Tulsa Chapter 7 Bankruptcy Attorney
Don’t file for Chapter 7 bankruptcy without first discussing your situation with a skilled bankruptcy attorney. The bankruptcy attorneys at Irons Law Firm will review your finances and determine whether or not Chapter 7 bankruptcy is right for you. If it is, we will guide you through the entire process and aggressively protect your rights from the start to the finish.
Tulsa Chapter 7 Bankruptcy Lawyer
Chapter 7 bankruptcy typically removes most debts by discharging them, which means you will get a fresh start financially. You should however take the decision to file for chapter 7 seriously. If you are considering filing Chapter 7 Bankruptcy, you can reach out to us at Irons Law Firm to discuss your options.
Chapter 7 Bankruptcy FAQ
What is Chapter 7 Bankruptcy?
Chapter 7 Bankruptcy is a Federal Law (11USC) created for the sole purpose of giving debt relief to individuals who need it. Congress recognized that many people many people will run into financial difficulty throughout their life time so it created bankruptcy laws to protect them from their creditors. Congress understood that there will be many people who want to repay their creditors, but due to unforeseen hardships such as job losses, divorces and medical bills, they simply cannot repay their creditors.
In short, filing Chapter 7, with only a few exceptions, may allow you wipe away (discharge) all of your unsecured debt such as credit cards, unsecured loans, medical bills, broken leases, etc. without having to repay any of it. The creditors in your Chapter 7 bankruptcy are automatically stayed (subject to a restraining order) from calling you, harassing you, writing you nasty letters, suing you, or, basically, doing anything from collecting that money. Once you receive your discharge order (order that states that all of your debts are formally wiped away), this restraining order becomes permanent and your creditors are forever prohibited from contacting you. You need an experienced bankruptcy attorney to walk you through the process of filing chapter 7.
Qualifications for Chapter 7 Bankruptcy
To qualify for Chapter 7 bankruptcy, you must pass the “means test.” This test is used to determine if your monthly disposable income is low enough for you to qualify for chapter 7.
The first step is comparing your gross income to the median family income in Oklahoma. If your income is lower than the median family income in Oklahoma, you pass the test and qualify for Chapter 7 bankruptcy.
If your income is greater than the median family income in Oklahoma, you will move onto the next step, which involves calculating your disposable income. To calculate your monthly disposable income, certain monthly expenses are subtracted from your average monthly income. Examples of expenses that are deducted include:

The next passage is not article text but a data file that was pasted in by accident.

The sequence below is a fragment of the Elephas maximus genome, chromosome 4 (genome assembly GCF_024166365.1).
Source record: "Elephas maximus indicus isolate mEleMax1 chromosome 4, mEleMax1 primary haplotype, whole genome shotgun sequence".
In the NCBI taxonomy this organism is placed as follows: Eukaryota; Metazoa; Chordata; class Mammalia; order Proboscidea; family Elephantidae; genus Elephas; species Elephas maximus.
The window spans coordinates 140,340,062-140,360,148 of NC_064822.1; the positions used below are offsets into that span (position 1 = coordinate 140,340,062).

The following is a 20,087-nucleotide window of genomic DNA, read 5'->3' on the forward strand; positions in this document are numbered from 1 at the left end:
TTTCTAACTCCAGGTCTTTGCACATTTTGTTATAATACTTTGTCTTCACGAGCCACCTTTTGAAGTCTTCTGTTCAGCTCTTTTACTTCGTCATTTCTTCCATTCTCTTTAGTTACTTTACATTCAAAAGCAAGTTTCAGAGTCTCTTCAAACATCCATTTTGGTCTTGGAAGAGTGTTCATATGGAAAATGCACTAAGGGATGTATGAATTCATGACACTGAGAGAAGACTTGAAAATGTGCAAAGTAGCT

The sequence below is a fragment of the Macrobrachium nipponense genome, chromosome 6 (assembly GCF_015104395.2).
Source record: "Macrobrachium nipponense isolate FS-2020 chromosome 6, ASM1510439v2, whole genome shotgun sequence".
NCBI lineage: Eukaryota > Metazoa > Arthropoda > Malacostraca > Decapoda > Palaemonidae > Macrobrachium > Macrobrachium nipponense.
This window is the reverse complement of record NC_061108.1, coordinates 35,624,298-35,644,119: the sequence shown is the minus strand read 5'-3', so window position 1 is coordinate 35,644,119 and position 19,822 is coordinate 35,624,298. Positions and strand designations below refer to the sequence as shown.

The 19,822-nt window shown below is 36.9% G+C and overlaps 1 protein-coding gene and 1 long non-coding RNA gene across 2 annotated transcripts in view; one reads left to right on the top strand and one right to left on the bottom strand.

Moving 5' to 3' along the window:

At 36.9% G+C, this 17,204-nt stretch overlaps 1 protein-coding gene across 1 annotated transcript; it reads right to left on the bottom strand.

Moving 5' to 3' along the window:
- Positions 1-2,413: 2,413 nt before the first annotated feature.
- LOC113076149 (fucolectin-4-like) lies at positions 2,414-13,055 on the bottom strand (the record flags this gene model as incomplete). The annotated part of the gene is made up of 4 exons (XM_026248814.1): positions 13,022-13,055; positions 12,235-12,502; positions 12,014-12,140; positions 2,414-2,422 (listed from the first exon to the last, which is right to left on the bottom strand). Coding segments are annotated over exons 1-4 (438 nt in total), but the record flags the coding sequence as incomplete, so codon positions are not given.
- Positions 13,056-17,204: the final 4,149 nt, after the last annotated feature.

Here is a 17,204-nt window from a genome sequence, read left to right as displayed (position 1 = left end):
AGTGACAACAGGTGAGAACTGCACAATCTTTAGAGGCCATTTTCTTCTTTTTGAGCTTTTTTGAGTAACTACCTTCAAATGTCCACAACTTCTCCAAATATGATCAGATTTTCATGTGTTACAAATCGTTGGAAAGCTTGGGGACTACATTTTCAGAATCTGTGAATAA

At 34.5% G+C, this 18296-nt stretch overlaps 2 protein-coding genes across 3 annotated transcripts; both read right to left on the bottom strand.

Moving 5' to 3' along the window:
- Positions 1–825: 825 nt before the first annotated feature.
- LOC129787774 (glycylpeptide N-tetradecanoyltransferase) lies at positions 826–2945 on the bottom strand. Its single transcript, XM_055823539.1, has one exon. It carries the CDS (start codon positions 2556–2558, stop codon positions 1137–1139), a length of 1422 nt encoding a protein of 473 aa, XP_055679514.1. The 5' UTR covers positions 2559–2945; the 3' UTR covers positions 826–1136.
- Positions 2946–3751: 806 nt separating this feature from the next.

If you have little to no disposable income left after deducting these expenses, you may pass the means test and qualify for chapter 7.
Chapter 7 Bankruptcy Discharges
Most unsecured debts are discharged in Chapter 7 bankruptcy. Examples of these debts include:
• Credit card balances
• Medical bills
• Utility bills
• Unpaid rent
• Personal loans
• Vehicle loans
• Debts in collection
However, certain types of debt will not be discharged. Examples of these debts include:
• Unpaid taxes
• Student loans
• Child support
• Loans secured by your house, car, or other personal property
Despite these exceptions, most debtors find that filing for Chapter 7 bankruptcy allows them to clear the majority of their debts so they can have a fresh start.
Oklahoma Means Test Exceptions
Certain individuals will not need to pass the means test in order to qualify for Chapter 7 bankruptcy. You may qualify for Chapter 7 bankruptcy without passing the means test if you meet one of the following conditions:
- You are a disabled veteran who incurred at least 50% of your debt while on active duty, or
- The majority of your debts are business debts rather than consumer debts.
If you meet one of these conditions, you may be able to file for chapter 7 without proving that you have passed the means test.
What Assets are Liquidated in Chapter 7?
If you file for chapter 7, the court will appoint a trustee to oversee your case. One of the trustee’s main roles is selling your assets and distributing the funds to your creditors to repay your debts. But contrary to popular belief, this does not mean that you will lose everything you own if you file for chapter 7.
There are laws in Oklahoma that outline which assets can and cannot be sold during a Chapter 7 bankruptcy. Some of the assets that are exempted—which means they cannot be liquidated—include:
• Equity in your primary residence
• Social Security benefits
• Unemployment benefits
• Workers’ compensation benefits
• Up to $7,500 equity in your vehicle
• Up to $4,000 in clothing
• Furniture, health aides, and food to last up to one year
• Up to $3,000 equity in wedding rings
• Certain livestock
• 75% of the wages earned in the 90 days before filing for bankruptcy
• Books, portraits, and pictures
• Up to $2,000 equity in guns
• Personal computer
These are some of the many Chapter 7 bankruptcy exemptions in Oklahoma. Since these assets are protected, they will not be sold to repay your creditors. This means you will still own these assets after your debts have been discharged and your chapter 7 case has been closed.
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